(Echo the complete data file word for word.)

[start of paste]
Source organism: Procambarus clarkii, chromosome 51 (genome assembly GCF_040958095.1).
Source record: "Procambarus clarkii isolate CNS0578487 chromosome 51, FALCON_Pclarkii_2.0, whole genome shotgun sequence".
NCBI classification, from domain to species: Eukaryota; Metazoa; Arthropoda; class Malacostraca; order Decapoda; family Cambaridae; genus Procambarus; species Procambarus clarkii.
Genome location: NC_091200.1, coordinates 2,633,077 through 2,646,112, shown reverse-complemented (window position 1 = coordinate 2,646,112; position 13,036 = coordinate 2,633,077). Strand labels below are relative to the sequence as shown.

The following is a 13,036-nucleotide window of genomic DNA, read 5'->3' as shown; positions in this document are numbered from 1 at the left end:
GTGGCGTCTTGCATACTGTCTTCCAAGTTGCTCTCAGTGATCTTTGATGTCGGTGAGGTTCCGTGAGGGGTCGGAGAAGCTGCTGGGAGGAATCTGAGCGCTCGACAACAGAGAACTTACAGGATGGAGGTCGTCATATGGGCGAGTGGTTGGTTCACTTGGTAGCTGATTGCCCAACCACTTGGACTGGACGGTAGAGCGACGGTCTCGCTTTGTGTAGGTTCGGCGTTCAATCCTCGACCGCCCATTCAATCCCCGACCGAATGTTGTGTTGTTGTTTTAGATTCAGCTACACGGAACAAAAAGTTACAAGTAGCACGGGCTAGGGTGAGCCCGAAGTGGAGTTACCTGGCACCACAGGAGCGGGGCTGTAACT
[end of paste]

Source organism: Procambarus clarkii, chromosome 51 (genome assembly GCF_040958095.1).
Source record: "Procambarus clarkii isolate CNS0578487 chromosome 51, FALCON_Pclarkii_2.0, whole genome shotgun sequence".
NCBI classification, from domain to species: Eukaryota; Metazoa; Arthropoda; class Malacostraca; order Decapoda; family Cambaridae; genus Procambarus; species Procambarus clarkii.
Genome location: NC_091200.1, coordinates 2,633,077 through 2,646,112, shown reverse-complemented (window position 1 = coordinate 2,646,112; position 13,036 = coordinate 2,633,077). Strand labels below are relative to the sequence as shown.

The following is a 13,036-nucleotide window of genomic DNA, read 5'->3' as shown; positions in this document are numbered from 1 at the left end:
GTGGCGTCTTGCATACTGTCTTCCAAGTTGCTCTCAGTGATCTTTGATGTCGGTGAGGTTCCGTGAGGGGTCGGAGAAGCTGCTGGGAGGAATCTGAGCGCTCGACAACAGAGAACTTACAGGATGGAGGTCGTCATATGGGCGAGTGGTTGGTTCACTTGGTAGCTGATTGCCCAACCACTTGGACTGGACGGTAGAGCGACGGTCTCGCTTTGTGTAGGTTCGGCGTTCAATCCTCGACCGCCCATTCAATCCCCGACCGAATGTTGTGTTGTTGTTTTAGATTCAGCTACACGGAACAAAAAGTTACAAGTAGCACGGGCTAGGGTGAGCCCGAAGTGGAGTTACCTGGCACCACAGGAGCGGGGCTGTAACT